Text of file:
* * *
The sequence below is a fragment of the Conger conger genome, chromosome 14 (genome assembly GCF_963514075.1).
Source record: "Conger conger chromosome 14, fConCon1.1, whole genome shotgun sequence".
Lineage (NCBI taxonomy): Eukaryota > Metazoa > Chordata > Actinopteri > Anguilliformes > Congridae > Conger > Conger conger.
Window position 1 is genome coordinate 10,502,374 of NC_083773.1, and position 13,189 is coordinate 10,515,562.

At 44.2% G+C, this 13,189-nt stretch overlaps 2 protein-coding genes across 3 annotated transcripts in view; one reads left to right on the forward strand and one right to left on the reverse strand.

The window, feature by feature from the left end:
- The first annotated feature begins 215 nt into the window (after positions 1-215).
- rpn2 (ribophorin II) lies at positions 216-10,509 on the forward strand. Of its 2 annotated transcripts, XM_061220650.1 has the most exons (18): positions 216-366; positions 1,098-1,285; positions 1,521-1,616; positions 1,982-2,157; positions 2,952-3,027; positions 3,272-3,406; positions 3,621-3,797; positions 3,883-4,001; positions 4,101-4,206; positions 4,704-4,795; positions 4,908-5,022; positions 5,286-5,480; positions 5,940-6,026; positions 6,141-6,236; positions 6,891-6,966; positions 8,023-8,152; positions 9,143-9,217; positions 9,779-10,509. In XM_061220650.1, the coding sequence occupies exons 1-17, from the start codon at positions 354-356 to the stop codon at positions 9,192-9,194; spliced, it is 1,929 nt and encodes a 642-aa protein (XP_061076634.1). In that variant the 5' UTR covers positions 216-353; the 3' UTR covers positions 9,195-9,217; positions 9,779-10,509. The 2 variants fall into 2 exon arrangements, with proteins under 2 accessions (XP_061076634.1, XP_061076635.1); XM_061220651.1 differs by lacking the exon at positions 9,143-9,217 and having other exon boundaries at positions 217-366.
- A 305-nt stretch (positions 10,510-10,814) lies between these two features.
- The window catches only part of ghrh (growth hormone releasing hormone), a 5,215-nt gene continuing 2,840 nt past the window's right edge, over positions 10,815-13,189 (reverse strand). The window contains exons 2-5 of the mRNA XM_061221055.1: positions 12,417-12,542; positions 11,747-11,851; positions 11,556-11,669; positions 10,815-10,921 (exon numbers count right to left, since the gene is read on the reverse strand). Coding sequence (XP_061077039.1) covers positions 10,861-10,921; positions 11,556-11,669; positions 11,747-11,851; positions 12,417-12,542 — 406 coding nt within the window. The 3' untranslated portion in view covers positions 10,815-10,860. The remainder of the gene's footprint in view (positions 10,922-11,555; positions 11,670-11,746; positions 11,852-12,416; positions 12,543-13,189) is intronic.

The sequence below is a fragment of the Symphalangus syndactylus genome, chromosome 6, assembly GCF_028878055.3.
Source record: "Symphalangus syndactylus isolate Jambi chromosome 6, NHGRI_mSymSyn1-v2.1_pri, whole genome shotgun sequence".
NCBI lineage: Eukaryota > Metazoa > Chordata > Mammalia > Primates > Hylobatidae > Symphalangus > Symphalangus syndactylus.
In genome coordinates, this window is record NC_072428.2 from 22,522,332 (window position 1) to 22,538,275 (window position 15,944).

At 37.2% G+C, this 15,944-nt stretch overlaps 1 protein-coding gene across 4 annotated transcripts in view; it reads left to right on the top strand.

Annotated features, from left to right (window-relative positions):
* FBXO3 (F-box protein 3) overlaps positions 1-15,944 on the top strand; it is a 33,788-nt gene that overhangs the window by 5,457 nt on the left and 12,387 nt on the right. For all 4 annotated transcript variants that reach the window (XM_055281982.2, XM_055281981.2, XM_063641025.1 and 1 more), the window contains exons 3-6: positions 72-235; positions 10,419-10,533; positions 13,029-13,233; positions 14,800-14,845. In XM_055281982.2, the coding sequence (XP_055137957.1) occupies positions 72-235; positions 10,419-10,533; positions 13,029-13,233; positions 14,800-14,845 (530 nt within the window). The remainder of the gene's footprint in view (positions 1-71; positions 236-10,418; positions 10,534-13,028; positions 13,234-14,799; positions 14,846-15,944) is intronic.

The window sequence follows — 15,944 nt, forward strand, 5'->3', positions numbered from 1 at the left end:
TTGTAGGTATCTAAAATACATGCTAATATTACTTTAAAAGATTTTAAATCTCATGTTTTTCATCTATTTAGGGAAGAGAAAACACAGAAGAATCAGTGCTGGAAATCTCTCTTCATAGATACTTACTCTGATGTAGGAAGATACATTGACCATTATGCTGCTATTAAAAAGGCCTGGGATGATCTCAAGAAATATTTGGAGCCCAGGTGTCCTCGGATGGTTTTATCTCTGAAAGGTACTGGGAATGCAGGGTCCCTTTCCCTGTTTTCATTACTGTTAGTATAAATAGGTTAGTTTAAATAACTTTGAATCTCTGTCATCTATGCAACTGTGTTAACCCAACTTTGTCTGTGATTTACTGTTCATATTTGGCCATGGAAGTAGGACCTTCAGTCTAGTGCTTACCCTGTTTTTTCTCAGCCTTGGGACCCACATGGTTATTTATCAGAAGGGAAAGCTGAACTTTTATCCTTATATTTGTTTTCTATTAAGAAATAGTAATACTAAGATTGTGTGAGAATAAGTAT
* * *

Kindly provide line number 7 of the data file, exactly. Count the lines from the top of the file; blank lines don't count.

- The first annotated feature begins 215 nt into the window (after positions 1-215).